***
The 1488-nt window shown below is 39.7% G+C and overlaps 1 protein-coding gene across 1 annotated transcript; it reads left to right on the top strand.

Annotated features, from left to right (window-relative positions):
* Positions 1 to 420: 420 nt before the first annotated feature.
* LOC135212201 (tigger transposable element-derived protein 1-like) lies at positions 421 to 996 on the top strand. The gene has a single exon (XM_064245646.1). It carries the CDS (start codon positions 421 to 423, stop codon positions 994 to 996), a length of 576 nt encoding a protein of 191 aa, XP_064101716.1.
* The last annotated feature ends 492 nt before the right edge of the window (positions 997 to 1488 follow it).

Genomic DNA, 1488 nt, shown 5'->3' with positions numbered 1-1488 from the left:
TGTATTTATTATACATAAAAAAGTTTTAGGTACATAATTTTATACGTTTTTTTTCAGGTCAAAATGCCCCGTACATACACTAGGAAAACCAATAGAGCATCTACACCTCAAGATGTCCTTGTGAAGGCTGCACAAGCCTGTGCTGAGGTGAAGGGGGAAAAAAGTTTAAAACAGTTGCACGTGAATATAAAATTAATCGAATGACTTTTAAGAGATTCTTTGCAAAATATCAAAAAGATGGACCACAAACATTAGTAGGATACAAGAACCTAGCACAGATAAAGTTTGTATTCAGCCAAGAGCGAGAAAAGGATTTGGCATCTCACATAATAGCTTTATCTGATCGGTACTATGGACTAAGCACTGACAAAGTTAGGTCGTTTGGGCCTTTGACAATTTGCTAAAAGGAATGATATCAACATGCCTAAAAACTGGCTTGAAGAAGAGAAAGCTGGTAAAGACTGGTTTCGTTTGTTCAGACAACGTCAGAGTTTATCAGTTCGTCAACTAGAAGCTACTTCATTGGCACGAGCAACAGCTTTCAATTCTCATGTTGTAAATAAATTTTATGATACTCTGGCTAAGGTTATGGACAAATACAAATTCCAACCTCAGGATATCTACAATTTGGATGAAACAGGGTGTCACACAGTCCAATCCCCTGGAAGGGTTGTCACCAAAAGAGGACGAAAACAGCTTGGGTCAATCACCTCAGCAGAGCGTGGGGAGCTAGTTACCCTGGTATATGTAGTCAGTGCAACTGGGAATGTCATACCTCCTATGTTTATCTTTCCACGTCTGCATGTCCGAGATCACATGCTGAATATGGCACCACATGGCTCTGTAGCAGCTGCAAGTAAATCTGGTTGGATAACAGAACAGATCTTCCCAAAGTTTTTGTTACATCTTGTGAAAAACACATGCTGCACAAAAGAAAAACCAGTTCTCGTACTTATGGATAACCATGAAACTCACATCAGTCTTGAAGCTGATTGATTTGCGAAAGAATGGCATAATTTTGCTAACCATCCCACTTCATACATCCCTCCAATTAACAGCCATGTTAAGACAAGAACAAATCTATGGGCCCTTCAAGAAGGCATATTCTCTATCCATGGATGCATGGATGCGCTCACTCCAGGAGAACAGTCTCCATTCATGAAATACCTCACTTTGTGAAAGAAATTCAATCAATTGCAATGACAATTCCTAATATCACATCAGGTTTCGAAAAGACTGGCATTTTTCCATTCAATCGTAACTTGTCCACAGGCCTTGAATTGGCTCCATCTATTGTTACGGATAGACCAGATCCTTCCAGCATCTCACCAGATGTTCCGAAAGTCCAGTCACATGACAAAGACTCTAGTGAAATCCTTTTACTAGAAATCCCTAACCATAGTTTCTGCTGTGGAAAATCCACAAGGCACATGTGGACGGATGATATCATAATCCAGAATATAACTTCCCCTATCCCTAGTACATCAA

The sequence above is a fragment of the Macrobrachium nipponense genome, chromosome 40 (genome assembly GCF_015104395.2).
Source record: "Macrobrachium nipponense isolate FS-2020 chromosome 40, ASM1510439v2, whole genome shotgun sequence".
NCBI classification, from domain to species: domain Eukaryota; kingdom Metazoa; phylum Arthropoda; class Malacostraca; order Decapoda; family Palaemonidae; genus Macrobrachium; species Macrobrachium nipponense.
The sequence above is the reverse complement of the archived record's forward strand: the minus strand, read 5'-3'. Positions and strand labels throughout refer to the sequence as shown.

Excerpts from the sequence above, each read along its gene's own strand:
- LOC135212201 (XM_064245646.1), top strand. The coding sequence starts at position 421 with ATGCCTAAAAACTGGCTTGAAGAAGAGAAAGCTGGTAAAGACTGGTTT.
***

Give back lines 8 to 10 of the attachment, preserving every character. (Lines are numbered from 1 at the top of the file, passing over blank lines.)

The sequence above is a fragment of the Macrobrachium nipponense genome, chromosome 40 (genome assembly GCF_015104395.2).
Source record: "Macrobrachium nipponense isolate FS-2020 chromosome 40, ASM1510439v2, whole genome shotgun sequence".
NCBI classification, from domain to species: domain Eukaryota; kingdom Metazoa; phylum Arthropoda; class Malacostraca; order Decapoda; family Palaemonidae; genus Macrobrachium; species Macrobrachium nipponense.